Photo: Stephen Luke. Source: Wikipedia
Every year around this time someone trots out the “Super Bowl Indicator” to discuss whether the stock market is going up or down this year. A seemingly strong correlation appears to exist between who wins the Big Game and how the market performs in the ensuing year. According to this theory, a win by the AFC heralds doom and gloom, while an NFC victory means happy days are here again.
This indicator has been on the money 39 out of 48 years (as measured by the Dow)—an 81% success rate. Most people know that the outcome of a football game has nothing to do with global capital markets, but now the thinking is that this indicator may involve mass psychology: if enough people believe the market will move one way or another, they will collectively transform their belief into a self-fulfilling prophecy.
Internet Poll. Source: CNBC
After all, the stock market seems divorced from reality at times. Earnings can be up, but they disappoint expectations, so the market goes down. Unemployment may rise, but it could raise the hopes for Fed easing, and the market rallies. Bad news can end up being good news. According to the legend, since the Broncos—an AFC team—won on Sunday, the market should go down. But sometimes—like in 2013, when the Ravens won—that prediction goes awry. That year the market was up 30%.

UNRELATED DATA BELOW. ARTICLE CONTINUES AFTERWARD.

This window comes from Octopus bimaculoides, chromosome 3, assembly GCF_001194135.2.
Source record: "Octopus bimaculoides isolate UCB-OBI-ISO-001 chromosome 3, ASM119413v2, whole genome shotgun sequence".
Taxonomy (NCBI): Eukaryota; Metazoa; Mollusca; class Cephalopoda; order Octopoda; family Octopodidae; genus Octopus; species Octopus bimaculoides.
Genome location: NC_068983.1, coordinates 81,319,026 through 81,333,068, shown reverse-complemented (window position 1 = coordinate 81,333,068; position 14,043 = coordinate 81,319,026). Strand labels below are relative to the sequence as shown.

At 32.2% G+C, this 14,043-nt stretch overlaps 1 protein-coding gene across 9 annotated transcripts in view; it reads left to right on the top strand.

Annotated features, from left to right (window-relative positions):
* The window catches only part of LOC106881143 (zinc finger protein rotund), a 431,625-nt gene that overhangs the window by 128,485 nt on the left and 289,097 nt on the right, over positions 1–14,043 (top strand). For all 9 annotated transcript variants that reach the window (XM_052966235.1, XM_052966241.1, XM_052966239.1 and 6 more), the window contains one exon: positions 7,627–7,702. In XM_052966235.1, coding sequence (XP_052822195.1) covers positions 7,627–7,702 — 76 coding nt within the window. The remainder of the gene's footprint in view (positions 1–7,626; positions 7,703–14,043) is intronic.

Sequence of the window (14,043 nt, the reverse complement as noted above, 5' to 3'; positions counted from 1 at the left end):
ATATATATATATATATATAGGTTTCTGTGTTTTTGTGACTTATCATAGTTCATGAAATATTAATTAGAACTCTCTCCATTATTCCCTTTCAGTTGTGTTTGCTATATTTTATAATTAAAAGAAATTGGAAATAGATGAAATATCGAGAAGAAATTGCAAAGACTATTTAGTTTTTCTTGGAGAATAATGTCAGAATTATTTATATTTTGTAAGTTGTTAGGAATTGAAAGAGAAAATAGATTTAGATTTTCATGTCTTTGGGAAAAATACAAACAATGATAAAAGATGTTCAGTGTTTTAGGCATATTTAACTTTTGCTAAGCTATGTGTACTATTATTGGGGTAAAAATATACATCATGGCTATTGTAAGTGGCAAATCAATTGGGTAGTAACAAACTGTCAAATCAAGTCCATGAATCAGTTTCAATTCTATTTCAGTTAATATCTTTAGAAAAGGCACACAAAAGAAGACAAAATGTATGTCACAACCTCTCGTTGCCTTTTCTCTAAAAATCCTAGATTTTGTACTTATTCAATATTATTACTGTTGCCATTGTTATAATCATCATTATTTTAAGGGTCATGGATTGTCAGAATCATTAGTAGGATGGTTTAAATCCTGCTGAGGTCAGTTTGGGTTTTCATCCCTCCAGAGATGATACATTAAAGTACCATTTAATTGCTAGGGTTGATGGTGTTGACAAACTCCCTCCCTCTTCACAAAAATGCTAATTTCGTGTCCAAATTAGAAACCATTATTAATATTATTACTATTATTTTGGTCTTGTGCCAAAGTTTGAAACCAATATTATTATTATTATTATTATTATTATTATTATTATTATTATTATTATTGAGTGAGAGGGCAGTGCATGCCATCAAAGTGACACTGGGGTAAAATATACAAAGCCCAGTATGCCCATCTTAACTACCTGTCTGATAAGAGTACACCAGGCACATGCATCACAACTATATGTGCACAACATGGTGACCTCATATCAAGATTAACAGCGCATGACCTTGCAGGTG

Correlation doesn’t equal causation. There is no credible mechanism to translate the result a sporting event into economic, financial, and market performance. In a list of 100 random variables, 5 of them will be statistically significant at the 95% level. And believing something to be so doesn’t make it so, any more than sprinkling pixie dust on you will allow you to fly.
The Super Bowl Indicator is specious, silly, and a waste of time. But it sure was a good game on Sunday.
Douglas R. Tengdin, CFA
Chief Investment Officer